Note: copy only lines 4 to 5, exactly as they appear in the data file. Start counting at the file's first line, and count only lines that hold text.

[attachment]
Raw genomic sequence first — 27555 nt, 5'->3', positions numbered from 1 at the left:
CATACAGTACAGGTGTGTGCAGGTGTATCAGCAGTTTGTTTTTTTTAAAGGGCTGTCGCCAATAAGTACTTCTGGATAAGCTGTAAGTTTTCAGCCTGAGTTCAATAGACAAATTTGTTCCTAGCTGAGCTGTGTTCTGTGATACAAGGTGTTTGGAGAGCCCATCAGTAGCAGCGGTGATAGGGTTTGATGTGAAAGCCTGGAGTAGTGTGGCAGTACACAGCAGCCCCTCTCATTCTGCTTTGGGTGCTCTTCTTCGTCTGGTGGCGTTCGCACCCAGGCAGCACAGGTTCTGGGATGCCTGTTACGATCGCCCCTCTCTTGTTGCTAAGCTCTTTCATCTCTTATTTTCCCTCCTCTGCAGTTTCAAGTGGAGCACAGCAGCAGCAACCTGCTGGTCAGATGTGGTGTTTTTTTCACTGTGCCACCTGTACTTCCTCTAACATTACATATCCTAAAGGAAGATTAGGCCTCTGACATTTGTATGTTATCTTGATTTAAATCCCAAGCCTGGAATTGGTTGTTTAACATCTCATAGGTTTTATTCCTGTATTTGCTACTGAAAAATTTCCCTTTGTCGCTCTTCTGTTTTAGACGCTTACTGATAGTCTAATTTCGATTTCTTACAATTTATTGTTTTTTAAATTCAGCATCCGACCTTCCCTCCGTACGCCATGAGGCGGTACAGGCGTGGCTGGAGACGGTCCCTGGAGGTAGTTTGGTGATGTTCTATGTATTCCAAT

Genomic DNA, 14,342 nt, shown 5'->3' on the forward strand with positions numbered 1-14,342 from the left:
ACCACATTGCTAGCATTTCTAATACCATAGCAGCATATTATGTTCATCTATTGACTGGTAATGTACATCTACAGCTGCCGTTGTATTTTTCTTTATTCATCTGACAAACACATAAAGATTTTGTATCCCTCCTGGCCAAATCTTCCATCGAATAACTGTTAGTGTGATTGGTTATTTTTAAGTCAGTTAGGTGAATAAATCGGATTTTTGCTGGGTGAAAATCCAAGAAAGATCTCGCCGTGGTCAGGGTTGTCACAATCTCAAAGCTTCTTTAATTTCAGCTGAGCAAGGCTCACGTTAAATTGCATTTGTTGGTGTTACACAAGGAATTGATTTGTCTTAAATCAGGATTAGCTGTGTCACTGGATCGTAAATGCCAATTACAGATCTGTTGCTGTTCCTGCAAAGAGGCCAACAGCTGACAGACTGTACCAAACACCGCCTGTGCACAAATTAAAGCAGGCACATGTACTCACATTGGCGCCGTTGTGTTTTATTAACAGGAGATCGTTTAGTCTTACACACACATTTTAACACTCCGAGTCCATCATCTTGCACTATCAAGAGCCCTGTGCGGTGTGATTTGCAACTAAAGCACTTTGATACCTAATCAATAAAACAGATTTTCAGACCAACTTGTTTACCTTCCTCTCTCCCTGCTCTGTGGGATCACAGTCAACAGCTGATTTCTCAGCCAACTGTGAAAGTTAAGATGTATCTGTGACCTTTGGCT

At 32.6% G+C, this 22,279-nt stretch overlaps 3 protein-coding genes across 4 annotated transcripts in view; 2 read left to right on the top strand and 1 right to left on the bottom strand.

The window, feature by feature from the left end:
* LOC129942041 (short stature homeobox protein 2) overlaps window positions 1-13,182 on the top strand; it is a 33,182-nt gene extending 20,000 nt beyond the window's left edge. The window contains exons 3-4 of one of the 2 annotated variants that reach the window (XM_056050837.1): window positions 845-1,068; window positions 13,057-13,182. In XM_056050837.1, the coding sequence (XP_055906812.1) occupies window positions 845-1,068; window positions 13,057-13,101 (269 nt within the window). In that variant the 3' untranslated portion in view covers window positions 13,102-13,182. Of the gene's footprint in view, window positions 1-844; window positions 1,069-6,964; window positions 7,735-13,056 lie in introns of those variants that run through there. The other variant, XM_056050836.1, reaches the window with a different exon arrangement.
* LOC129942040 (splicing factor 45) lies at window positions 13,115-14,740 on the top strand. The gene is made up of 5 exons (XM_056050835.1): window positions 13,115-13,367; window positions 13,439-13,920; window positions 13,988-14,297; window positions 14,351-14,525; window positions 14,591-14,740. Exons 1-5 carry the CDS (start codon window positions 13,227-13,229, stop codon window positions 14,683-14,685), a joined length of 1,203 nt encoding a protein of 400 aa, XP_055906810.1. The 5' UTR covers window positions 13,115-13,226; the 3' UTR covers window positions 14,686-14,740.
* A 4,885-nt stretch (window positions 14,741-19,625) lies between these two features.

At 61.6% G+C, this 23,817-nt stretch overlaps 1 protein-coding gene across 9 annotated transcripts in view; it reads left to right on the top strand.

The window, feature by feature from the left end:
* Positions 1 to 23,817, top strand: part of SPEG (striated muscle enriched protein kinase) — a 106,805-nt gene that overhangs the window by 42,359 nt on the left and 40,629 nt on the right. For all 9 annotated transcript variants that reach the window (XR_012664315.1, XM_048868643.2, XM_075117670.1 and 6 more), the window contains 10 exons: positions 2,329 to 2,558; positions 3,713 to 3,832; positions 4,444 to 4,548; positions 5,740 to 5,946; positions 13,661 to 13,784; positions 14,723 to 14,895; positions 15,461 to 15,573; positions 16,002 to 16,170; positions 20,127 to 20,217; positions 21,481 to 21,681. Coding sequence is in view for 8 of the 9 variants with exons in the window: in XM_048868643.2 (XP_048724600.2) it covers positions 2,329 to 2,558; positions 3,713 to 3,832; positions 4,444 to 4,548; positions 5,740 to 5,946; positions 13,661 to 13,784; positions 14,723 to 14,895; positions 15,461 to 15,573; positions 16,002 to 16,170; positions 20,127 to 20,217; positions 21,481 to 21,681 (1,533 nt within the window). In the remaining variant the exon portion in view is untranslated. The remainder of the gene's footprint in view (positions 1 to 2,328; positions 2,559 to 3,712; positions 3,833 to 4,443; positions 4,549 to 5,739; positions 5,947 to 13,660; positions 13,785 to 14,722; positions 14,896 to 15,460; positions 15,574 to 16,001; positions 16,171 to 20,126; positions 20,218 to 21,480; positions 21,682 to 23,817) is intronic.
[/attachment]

ACCACATTGCTAGCATTTCTAATACCATAGCAGCATATTATGTTCATCTATTGACTGGTAATGTACATCTACAGCTGCCGTTGTATTTTTCTTTATTCATCTGACAAACACATAAAGATTTTGTATCCCTCCTGGCCAAATCTTCCATCGAATAACTGTTAGTGTGATTGGTTATTTTTAAGTCAGTTAGGTGAATAAATCGGATTTTTGCTGGGTGAAAATCCAAGAAAGATCTCGCCGTGGTCAGGGTTGTCACAATCTCAAAGCTTCTTTAATTTCAGCTGAGCAAGGCTCACGTTAAATTGCATTTGTTGGTGTTACACAAGGAATTGATTTGTCTTAAATCAGGATTAGCTGTGTCACTGGATCGTAAATGCCAATTACAGATCTGTTGCTGTTCCTGCAAAGAGGCCAACAGCTGACAGACTGTACCAAACACCGCCTGTGCACAAATTAAAGCAGGCACATGTACTCACATTGGCGCCGTTGTGTTTTATTAACAGGAGATCGTTTAGTCTTACACACACATTTTAACACTCCGAGTCCATCATCTTGCACTATCAAGAGCCCTGTGCGGTGTGATTTGCAACTAAAGCACTTTGATACCTAATCAATAAAACAGATTTTCAGACCAACTTGTTTACCTTCCTCTCTCCCTGCTCTGTGGGATCACAGTCAACAGCTGATTTCTCAGCCAACTGTGAAAGTTAAGATGTATCTGTGACCTTTGGCT

At 32.6% G+C, this 22,279-nt stretch overlaps 3 protein-coding genes across 4 annotated transcripts in view; 2 read left to right on the top strand and 1 right to left on the bottom strand.